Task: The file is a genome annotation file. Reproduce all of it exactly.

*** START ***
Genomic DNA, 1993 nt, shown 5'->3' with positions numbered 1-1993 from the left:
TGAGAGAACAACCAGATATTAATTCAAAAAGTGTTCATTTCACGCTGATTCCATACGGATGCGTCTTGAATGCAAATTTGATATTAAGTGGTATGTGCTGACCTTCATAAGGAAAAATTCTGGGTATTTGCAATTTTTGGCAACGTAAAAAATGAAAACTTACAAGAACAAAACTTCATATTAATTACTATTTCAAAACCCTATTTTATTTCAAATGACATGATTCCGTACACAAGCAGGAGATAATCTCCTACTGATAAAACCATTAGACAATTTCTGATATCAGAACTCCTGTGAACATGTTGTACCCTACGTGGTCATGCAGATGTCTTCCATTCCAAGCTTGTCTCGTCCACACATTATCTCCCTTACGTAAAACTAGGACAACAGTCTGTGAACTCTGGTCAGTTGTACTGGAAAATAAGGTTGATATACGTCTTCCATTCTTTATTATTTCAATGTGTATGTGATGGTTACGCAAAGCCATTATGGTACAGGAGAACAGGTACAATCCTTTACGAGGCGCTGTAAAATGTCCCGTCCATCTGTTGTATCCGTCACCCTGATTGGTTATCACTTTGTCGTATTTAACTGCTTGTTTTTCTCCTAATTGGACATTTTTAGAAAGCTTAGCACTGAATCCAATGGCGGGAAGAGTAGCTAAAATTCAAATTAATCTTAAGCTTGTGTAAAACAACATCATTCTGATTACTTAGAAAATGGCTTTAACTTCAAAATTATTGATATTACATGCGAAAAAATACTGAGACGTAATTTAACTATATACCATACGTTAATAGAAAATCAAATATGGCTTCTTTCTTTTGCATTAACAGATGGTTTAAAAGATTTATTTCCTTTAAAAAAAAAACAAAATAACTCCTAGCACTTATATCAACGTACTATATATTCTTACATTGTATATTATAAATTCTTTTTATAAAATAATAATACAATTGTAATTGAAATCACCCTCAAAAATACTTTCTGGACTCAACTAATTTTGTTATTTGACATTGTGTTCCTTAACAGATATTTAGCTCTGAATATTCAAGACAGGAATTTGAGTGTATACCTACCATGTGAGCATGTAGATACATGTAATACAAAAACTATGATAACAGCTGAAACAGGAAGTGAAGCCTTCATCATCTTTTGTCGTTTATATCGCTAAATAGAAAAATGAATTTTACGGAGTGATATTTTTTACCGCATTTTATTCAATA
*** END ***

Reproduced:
Genomic DNA, 1993 nt, shown 5'->3' with positions numbered 1-1993 from the left:
TGAGAGAACAACCAGATATTAATTCAAAAAGTGTTCATTTCACGCTGATTCCATACGGATGCGTCTTGAATGCAAATTTGATATTAAGTGGTATGTGCTGACCTTCATAAGGAAAAATTCTGGGTATTTGCAATTTTTGGCAACGTAAAAAATGAAAACTTACAAGAACAAAACTTCATATTAATTACTATTTCAAAACCCTATTTTATTTCAAATGACATGATTCCGTACACAAGCAGGAGATAATCTCCTACTGATAAAACCATTAGACAATTTCTGATATCAGAACTCCTGTGAACATGTTGTACCCTACGTGGTCATGCAGATGTCTTCCATTCCAAGCTTGTCTCGTCCACACATTATCTCCCTTACGTAAAACTAGGACAACAGTCTGTGAACTCTGGTCAGTTGTACTGGAAAATAAGGTTGATATACGTCTTCCATTCTTTATTATTTCAATGTGTATGTGATGGTTACGCAAAGCCATTATGGTACAGGAGAACAGGTACAATCCTTTACGAGGCGCTGTAAAATGTCCCGTCCATCTGTTGTATCCGTCACCCTGATTGGTTATCACTTTGTCGTATTTAACTGCTTGTTTTTCTCCTAATTGGACATTTTTAGAAAGCTTAGCACTGAATCCAATGGCGGGAAGAGTAGCTAAAATTCAAATTAATCTTAAGCTTGTGTAAAACAACATCATTCTGATTACTTAGAAAATGGCTTTAACTTCAAAATTATTGATATTACATGCGAAAAAATACTGAGACGTAATTTAACTATATACCATACGTTAATAGAAAATCAAATATGGCTTCTTTCTTTTGCATTAACAGATGGTTTAAAAGATTTATTTCCTTTAAAAAAAAAACAAAATAACTCCTAGCACTTATATCAACGTACTATATATTCTTACATTGTATATTATAAATTCTTTTTATAAAATAATAATACAATTGTAATTGAAATCACCCTCAAAAATACTTTCTGGACTCAACTAATTTTGTTATTTGACATTGTGTTCCTTAACAGATATTTAGCTCTGAATATTCAAGACAGGAATTTGAGTGTATACCTACCATGTGAGCATGTAGATACATGTAATACAAAAACTATGATAACAGCTGAAACAGGAAGTGAAGCCTTCATCATCTTTTGTCGTTTATATCGCTAAATAGAAAAATGAATTTTACGGAGTGATATTTTTTACCGCATTTTATTCAATA